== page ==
The NSW government announced on Tuesday 7 September 2021 that following the parliamentary enquiry, it will include discrimination on the basis of religion added to the anti-discrimination laws, but will wait until the Morrison Government introduces and passes a new Religious Discrimination Bill at the national level before deciding on changes.

This means Muslims have to wait for another year to be finally protected from discrimination and vilification unlike Jews or Sikhs and other racial minorities who have some recourse under the current legislation.

“NSW is a proudly multicultural and multi-faith society. We’re pleased to be taking this critical step to protect people of faith and of no faith from discrimination and to support freedom of religion,” Mr Speakman said.

He further added, “by making discrimination on the grounds of religion unlawful, we’re ensuring that our laws reflect modern community values.”

The NSW Government will introduce a bill in Parliament to amend the Anti-Discrimination Act 1977 (NSW), adding religion to existing protected grounds of disability, sex, race, age, marital or domestic status, homosexuality, transgender status and carer’s responsibilities.

In June 2021, the Commonwealth Government announced its intention to introduce a Religious Discrimination Bill to protect against discrimination based on religious belief or activity in key areas of public life into Federal Parliament by the end of this year.

The NSW Government plans to await the passage of the Commonwealth Bill through Parliament before finalising the detail of NSW reforms, to enable it to consider the interaction of Commonwealth law with NSW reforms and to avoid constitutional inconsistency.

“Despite the headline, the announcement by the government is disappointing in that it has effectively cast to the side progressing the bill. The proposed changes had widespread support and strong recommendations in the joint senate committee’s report. There is no reason to delay the progress of the laws based on what happens at a federal level. The NSW statutory framework is entirely different and fundamentally deficient in protecting on the grounds of religion,” ANIC Senior Adviser Bilal Rauf said.

Although the Attorney General defended the delay on legal principle grounds, the Australian Muslim Advocacy Network (AMAN) said this principle only applied when the public interest was served by waiting. AMAN has urged Premier Gladys Berejiklian to not delay.

“Already 3 years have passed since the Expert Panel Report: Religious Freedoms Review recommended this change,” said a spokesperson for AMAN.

The spokesperson further added, “the law change would be simple because it would be best done by expanding on current provisions. The debilitating harm it will reduce is widespread. Muslim children, students, workers and communities are discriminated against with impunity in NSW.”

Minister for Multiculturalism Natalie Ward said the reforms will support those facing religious discrimination to access remedies and support through Anti-Discrimination NSW.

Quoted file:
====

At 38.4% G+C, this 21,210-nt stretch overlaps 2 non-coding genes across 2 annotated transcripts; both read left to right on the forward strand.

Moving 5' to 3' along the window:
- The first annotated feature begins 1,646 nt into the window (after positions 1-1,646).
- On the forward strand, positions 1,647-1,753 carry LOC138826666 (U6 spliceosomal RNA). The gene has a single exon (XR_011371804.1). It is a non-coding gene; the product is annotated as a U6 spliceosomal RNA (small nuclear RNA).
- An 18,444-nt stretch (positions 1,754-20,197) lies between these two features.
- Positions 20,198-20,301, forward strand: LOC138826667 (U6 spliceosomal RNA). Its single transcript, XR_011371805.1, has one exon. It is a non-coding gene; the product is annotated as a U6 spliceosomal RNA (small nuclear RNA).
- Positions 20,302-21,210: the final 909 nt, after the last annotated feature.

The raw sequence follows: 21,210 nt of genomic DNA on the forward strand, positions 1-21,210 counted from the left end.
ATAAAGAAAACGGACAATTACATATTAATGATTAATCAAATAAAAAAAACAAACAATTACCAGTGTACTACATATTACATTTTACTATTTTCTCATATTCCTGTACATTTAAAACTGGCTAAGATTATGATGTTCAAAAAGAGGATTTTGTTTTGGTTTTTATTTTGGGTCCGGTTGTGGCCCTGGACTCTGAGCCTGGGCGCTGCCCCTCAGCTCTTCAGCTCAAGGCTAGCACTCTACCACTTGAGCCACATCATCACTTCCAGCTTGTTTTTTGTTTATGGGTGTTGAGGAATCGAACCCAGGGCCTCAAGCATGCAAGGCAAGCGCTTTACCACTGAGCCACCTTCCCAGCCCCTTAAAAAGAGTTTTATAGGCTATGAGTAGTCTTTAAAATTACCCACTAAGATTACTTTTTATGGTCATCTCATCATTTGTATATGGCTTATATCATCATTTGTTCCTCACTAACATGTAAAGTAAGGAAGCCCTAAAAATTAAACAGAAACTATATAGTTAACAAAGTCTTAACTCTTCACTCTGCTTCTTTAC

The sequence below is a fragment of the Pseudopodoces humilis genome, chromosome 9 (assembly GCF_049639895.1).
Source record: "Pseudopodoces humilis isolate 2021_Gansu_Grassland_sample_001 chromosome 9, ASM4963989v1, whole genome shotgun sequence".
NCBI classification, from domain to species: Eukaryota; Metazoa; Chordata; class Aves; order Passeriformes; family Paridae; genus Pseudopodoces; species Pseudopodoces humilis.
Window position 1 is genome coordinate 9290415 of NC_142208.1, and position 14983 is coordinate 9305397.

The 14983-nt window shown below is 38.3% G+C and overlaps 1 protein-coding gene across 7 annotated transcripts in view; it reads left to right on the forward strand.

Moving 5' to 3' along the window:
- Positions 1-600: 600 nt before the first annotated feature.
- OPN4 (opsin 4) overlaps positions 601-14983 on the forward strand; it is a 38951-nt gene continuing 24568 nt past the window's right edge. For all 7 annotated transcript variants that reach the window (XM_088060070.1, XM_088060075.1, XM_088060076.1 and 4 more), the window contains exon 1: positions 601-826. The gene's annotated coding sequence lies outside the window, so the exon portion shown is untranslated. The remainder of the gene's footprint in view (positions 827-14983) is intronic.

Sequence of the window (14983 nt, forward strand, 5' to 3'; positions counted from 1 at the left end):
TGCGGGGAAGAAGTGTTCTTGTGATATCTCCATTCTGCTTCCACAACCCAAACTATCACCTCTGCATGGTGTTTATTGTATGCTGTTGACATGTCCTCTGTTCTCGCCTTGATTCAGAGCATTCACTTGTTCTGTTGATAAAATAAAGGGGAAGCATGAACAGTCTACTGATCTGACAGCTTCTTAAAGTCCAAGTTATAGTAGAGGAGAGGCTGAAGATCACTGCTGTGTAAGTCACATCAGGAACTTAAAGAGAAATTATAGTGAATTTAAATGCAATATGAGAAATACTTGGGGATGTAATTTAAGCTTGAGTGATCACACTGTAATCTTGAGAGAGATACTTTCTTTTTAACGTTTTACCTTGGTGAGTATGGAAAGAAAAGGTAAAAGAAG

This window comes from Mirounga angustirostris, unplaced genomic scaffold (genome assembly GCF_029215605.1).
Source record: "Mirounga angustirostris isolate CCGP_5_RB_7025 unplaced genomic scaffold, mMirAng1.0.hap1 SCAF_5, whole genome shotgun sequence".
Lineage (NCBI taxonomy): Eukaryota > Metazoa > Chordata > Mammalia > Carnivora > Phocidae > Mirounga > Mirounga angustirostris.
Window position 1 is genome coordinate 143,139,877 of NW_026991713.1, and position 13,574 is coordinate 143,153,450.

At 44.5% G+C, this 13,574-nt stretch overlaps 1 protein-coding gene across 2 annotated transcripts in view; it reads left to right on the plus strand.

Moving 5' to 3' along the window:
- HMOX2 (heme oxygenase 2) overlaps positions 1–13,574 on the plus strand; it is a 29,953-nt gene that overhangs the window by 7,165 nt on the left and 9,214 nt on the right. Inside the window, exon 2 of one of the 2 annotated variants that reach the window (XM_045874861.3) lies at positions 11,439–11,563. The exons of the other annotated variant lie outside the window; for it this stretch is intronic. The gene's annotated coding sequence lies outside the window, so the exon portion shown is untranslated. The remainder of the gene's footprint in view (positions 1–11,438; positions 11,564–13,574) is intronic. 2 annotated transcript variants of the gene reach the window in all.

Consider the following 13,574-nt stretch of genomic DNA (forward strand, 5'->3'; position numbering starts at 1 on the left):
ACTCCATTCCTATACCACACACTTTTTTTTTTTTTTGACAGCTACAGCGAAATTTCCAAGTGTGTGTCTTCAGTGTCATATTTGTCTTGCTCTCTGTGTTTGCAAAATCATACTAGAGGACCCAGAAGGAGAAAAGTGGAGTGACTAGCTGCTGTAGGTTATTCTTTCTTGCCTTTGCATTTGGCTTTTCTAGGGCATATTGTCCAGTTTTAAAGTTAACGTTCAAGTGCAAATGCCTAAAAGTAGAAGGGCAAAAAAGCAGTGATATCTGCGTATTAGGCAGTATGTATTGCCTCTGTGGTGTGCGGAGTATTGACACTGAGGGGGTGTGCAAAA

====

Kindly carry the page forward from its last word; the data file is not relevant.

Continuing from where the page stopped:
“Religious discrimination is unacceptable in our community and the NSW Government is committed to stopping this behaviour,” Mrs Ward said.

She further added, “we have a harmonious multi-faith community in NSW which is grounded in respect. It
deserves recognition and protection to thrive.”

NSW Labor MLA Shaoquett Moselmane welcomed the announcement for the of inclusion of religion into the NSW anti discrimination Act that will now provide some protection to the members of the Muslim community.

“This is great news that the NSW Government is finally moving on a pressing issue of religious protection. I am delighted to have commenced the process of outlawing religious discrimination and vilification after submitting thousands of signed petitions calling on the NSW government to provide the urgently needed protections,” Mr Moselmane said.
He further added, “importantly we must have the anti discrimination laws protect against  religious discrimination and against vilification of all, in particular our Islamic community who have been subjected to much abuse, discrimination and vilification particularly after September 11 2001.”
“I am grateful to former Shadow Attorney General Paul Lynch for initiating the process in the lower house by introducing in the Legislative Assembly, Anti-Discrimination Amendment (Religious Vilification) Bill 2021 and delighted today that the government is finally acting on protecting religious rights in NSW,” Mr Moselmane concluded.
AMAN is urging the State’s Government, Opposition and Greens to acknowledge the suffering the Muslim community has endured and treat it urgently by introducing basic protection for discrimination and vilification in line with existing race-based laws.
Such new laws would apply to police, schools, workplaces, clubs and a range of public services and places.

“We have witnessed how discrimination, when there is no way to challenge it, is profoundly devastating. It can destroy careers and lives,” AMAN spokesperson said.

“We succeeded against Fraser Anning because Queensland has vilification laws. In New South Wales, there is nothing we can do to stop a public person inciting hatred against us.”

“It is heartbreaking to see this disconnect between our community’s experience and the leisurely approach of elected representatives.”

“How many more of our children, brothers and sisters will suffer before action is taken?”

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